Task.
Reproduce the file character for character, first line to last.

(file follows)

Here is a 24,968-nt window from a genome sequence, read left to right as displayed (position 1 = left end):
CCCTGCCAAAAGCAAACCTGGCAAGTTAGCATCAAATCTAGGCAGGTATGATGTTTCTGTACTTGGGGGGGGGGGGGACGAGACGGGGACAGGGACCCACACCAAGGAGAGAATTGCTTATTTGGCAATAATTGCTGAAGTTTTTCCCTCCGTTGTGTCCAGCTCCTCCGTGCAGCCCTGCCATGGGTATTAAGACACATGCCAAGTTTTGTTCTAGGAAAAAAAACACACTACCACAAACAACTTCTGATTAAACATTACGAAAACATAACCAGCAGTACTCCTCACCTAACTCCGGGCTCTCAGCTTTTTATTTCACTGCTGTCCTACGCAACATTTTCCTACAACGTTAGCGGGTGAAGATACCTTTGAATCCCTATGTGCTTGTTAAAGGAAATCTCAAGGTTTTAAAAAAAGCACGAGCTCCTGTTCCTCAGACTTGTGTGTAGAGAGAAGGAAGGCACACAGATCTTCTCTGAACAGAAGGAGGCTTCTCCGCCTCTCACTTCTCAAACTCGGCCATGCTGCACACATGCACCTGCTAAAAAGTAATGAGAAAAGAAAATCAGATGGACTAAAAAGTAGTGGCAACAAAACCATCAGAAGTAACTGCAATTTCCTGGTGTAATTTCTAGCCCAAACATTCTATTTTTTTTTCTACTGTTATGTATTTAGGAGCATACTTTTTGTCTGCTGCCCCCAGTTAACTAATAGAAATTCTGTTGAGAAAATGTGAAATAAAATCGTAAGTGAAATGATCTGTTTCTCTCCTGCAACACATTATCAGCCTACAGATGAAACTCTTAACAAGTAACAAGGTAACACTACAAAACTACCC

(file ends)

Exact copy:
Here is a 24,968-nt window from a genome sequence, read left to right as displayed (position 1 = left end):
CCCTGCCAAAAGCAAACCTGGCAAGTTAGCATCAAATCTAGGCAGGTATGATGTTTCTGTACTTGGGGGGGGGGGGGACGAGACGGGGACAGGGACCCACACCAAGGAGAGAATTGCTTATTTGGCAATAATTGCTGAAGTTTTTCCCTCCGTTGTGTCCAGCTCCTCCGTGCAGCCCTGCCATGGGTATTAAGACACATGCCAAGTTTTGTTCTAGGAAAAAAAACACACTACCACAAACAACTTCTGATTAAACATTACGAAAACATAACCAGCAGTACTCCTCACCTAACTCCGGGCTCTCAGCTTTTTATTTCACTGCTGTCCTACGCAACATTTTCCTACAACGTTAGCGGGTGAAGATACCTTTGAATCCCTATGTGCTTGTTAAAGGAAATCTCAAGGTTTTAAAAAAAGCACGAGCTCCTGTTCCTCAGACTTGTGTGTAGAGAGAAGGAAGGCACACAGATCTTCTCTGAACAGAAGGAGGCTTCTCCGCCTCTCACTTCTCAAACTCGGCCATGCTGCACACATGCACCTGCTAAAAAGTAATGAGAAAAGAAAATCAGATGGACTAAAAAGTAGTGGCAACAAAACCATCAGAAGTAACTGCAATTTCCTGGTGTAATTTCTAGCCCAAACATTCTATTTTTTTTTCTACTGTTATGTATTTAGGAGCATACTTTTTGTCTGCTGCCCCCAGTTAACTAATAGAAATTCTGTTGAGAAAATGTGAAATAAAATCGTAAGTGAAATGATCTGTTTCTCTCCTGCAACACATTATCAGCCTACAGATGAAACTCTTAACAAGTAACAAGGTAACACTACAAAACTACCC